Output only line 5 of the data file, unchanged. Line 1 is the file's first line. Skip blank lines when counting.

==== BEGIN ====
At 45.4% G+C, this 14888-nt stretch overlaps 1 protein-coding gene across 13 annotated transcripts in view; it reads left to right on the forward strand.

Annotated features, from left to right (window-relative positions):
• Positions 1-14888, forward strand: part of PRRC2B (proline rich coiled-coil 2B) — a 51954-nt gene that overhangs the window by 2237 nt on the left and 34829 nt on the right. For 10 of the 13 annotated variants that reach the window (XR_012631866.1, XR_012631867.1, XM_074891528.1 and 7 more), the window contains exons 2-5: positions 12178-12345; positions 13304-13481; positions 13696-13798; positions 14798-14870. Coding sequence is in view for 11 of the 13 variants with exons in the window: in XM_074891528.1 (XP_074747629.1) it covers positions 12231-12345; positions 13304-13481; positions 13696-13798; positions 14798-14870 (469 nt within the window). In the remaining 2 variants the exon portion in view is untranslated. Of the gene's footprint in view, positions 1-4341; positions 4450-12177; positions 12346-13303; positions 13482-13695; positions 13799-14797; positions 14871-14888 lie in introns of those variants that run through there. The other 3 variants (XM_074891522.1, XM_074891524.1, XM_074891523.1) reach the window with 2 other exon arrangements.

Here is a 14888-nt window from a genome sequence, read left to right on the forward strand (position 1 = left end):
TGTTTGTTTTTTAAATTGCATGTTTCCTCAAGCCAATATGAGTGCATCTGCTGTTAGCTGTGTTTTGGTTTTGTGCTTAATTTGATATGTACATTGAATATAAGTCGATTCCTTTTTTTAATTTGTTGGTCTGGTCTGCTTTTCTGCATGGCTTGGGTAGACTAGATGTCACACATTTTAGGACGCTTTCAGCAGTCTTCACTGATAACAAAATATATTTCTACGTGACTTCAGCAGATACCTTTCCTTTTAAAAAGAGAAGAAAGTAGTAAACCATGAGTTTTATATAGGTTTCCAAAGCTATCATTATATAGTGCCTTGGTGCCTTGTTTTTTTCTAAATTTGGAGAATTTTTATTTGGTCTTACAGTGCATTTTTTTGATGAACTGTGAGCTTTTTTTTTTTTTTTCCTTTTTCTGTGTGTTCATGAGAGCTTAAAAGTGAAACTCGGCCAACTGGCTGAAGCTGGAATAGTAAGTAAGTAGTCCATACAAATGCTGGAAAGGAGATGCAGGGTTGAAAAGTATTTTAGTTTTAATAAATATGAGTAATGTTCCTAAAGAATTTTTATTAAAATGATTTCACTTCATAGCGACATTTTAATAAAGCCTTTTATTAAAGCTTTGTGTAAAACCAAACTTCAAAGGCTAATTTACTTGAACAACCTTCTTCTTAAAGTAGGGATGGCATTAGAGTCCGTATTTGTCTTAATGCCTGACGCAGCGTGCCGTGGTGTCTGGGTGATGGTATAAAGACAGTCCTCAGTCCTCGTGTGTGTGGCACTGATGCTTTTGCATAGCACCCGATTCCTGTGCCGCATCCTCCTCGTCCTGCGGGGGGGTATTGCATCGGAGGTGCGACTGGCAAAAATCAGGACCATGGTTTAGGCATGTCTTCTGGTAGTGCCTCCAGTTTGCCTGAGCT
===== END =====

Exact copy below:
TGTTTGTTTTTTAAATTGCATGTTTCCTCAAGCCAATATGAGTGCATCTGCTGTTAGCTGTGTTTTGGTTTTGTGCTTAATTTGATATGTACATTGAATATAAGTCGATTCCTTTTTTTAATTTGTTGGTCTGGTCTGCTTTTCTGCATGGCTTGGGTAGACTAGATGTCACACATTTTAGGACGCTTTCAGCAGTCTTCACTGATAACAAAATATATTTCTACGTGACTTCAGCAGATACCTTTCCTTTTAAAAAGAGAAGAAAGTAGTAAACCATGAGTTTTATATAGGTTTCCAAAGCTATCATTATATAGTGCCTTGGTGCCTTGTTTTTTTCTAAATTTGGAGAATTTTTATTTGGTCTTACAGTGCATTTTTTTGATGAACTGTGAGCTTTTTTTTTTTTTTTCCTTTTTCTGTGTGTTCATGAGAGCTTAAAAGTGAAACTCGGCCAACTGGCTGAAGCTGGAATAGTAAGTAAGTAGTCCATACAAATGCTGGAAAGGAGATGCAGGGTTGAAAAGTATTTTAGTTTTAATAAATATGAGTAATGTTCCTAAAGAATTTTTATTAAAATGATTTCACTTCATAGCGACATTTTAATAAAGCCTTTTATTAAAGCTTTGTGTAAAACCAAACTTCAAAGGCTAATTTACTTGAACAACCTTCTTCTTAAAGTAGGGATGGCATTAGAGTCCGTATTTGTCTTAATGCCTGACGCAGCGTGCCGTGGTGTCTGGGTGATGGTATAAAGACAGTCCTCAGTCCTCGTGTGTGTGGCACTGATGCTTTTGCATAGCACCCGATTCCTGTGCCGCATCCTCCTCGTCCTGCGGGGGGGTATTGCATCGGAGGTGCGACTGGCAAAAATCAGGACCATGGTTTAGGCATGTCTTCTGGTAGTGCCTCCAGTTTGCCTGAGCT